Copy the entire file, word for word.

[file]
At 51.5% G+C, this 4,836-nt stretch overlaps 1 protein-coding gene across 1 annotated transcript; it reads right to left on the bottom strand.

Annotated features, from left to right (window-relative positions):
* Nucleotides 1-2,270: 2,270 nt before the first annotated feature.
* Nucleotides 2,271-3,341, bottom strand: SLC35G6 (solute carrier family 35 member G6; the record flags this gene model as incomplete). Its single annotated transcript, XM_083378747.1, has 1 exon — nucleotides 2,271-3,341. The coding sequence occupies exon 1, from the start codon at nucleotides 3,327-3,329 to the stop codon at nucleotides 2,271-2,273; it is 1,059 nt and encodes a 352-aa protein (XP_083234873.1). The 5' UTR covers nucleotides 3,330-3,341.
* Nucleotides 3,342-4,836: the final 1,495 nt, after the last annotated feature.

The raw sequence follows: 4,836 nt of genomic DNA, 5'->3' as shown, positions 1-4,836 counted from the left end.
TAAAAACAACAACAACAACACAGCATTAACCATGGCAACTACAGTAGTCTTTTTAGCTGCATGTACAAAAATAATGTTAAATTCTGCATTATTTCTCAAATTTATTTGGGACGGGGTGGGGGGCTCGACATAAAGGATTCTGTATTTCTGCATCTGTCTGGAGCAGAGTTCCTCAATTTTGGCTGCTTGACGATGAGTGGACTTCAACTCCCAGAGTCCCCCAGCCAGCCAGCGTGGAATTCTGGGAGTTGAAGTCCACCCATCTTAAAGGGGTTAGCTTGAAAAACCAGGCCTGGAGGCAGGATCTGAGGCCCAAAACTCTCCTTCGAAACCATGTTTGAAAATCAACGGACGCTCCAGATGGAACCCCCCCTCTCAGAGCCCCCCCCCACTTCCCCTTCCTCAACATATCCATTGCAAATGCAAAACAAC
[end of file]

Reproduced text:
At 51.5% G+C, this 4,836-nt stretch overlaps 1 protein-coding gene across 1 annotated transcript; it reads right to left on the bottom strand.

Annotated features, from left to right (window-relative positions):
* Nucleotides 1-2,270: 2,270 nt before the first annotated feature.
* Nucleotides 2,271-3,341, bottom strand: SLC35G6 (solute carrier family 35 member G6; the record flags this gene model as incomplete). Its single annotated transcript, XM_083378747.1, has 1 exon — nucleotides 2,271-3,341. The coding sequence occupies exon 1, from the start codon at nucleotides 3,327-3,329 to the stop codon at nucleotides 2,271-2,273; it is 1,059 nt and encodes a 352-aa protein (XP_083234873.1). The 5' UTR covers nucleotides 3,330-3,341.
* Nucleotides 3,342-4,836: the final 1,495 nt, after the last annotated feature.

The raw sequence follows: 4,836 nt of genomic DNA, 5'->3' as shown, positions 1-4,836 counted from the left end.
TAAAAACAACAACAACAACACAGCATTAACCATGGCAACTACAGTAGTCTTTTTAGCTGCATGTACAAAAATAATGTTAAATTCTGCATTATTTCTCAAATTTATTTGGGACGGGGTGGGGGGCTCGACATAAAGGATTCTGTATTTCTGCATCTGTCTGGAGCAGAGTTCCTCAATTTTGGCTGCTTGACGATGAGTGGACTTCAACTCCCAGAGTCCCCCAGCCAGCCAGCGTGGAATTCTGGGAGTTGAAGTCCACCCATCTTAAAGGGGTTAGCTTGAAAAACCAGGCCTGGAGGCAGGATCTGAGGCCCAAAACTCTCCTTCGAAACCATGTTTGAAAATCAACGGACGCTCCAGATGGAACCCCCCCTCTCAGAGCCCCCCCCCACTTCCCCTTCCTCAACATATCCATTGCAAATGCAAAACAAC